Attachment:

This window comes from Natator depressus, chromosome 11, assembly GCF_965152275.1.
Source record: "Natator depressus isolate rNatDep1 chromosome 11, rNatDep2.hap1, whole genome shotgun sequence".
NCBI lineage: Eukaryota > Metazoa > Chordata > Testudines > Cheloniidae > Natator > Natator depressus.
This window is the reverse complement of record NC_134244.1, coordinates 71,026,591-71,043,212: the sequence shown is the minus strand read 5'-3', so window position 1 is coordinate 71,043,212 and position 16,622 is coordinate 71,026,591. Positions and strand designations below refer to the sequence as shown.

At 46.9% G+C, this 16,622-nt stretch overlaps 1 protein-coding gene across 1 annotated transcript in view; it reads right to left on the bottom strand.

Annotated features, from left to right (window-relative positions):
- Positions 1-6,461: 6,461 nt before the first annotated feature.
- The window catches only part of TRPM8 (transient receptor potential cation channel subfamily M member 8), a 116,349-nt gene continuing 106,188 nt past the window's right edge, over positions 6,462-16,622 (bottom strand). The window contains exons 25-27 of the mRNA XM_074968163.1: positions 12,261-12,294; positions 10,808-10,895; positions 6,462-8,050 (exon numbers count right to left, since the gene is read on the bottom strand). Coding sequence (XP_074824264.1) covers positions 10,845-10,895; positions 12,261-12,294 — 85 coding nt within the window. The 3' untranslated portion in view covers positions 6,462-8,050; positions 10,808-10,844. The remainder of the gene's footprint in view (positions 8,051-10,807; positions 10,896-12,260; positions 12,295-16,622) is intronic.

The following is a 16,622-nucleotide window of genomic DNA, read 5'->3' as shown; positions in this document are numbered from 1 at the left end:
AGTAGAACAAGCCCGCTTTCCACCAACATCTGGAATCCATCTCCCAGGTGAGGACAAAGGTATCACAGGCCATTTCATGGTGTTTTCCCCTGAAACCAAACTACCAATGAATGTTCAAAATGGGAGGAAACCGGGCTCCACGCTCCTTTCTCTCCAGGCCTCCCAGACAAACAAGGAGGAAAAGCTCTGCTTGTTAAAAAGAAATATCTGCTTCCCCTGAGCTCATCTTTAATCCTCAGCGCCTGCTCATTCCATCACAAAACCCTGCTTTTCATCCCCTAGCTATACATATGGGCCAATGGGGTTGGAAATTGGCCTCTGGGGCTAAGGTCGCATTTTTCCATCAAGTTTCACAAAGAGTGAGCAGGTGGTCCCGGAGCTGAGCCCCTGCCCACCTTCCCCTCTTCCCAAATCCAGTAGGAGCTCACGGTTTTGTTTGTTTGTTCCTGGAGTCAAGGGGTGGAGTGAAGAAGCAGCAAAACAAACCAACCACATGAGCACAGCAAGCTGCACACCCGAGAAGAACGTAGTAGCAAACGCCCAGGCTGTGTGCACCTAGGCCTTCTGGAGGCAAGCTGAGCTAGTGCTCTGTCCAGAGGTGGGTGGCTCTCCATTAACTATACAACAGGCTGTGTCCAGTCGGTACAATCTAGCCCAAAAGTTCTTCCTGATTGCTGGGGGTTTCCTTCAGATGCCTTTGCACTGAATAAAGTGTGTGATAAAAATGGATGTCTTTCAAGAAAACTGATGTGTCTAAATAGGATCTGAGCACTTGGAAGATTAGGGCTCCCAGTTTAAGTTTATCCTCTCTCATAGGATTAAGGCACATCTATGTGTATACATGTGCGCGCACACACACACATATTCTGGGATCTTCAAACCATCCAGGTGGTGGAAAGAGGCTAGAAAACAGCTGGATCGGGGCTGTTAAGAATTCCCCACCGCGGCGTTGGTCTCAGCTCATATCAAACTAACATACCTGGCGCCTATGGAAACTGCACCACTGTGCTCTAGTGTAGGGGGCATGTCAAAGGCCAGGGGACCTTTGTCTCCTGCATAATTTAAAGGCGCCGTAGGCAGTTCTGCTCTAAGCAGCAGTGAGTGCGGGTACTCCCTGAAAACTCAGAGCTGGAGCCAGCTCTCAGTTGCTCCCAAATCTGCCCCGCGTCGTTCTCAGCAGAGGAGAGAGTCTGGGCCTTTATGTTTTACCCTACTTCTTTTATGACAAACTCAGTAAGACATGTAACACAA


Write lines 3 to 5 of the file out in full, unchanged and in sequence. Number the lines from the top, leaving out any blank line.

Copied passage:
NCBI lineage: Eukaryota > Metazoa > Chordata > Testudines > Cheloniidae > Natator > Natator depressus.
This window is the reverse complement of record NC_134244.1, coordinates 71,026,591-71,043,212: the sequence shown is the minus strand read 5'-3', so window position 1 is coordinate 71,043,212 and position 16,622 is coordinate 71,026,591. Positions and strand designations below refer to the sequence as shown.

At 46.9% G+C, this 16,622-nt stretch overlaps 1 protein-coding gene across 1 annotated transcript in view; it reads right to left on the bottom strand.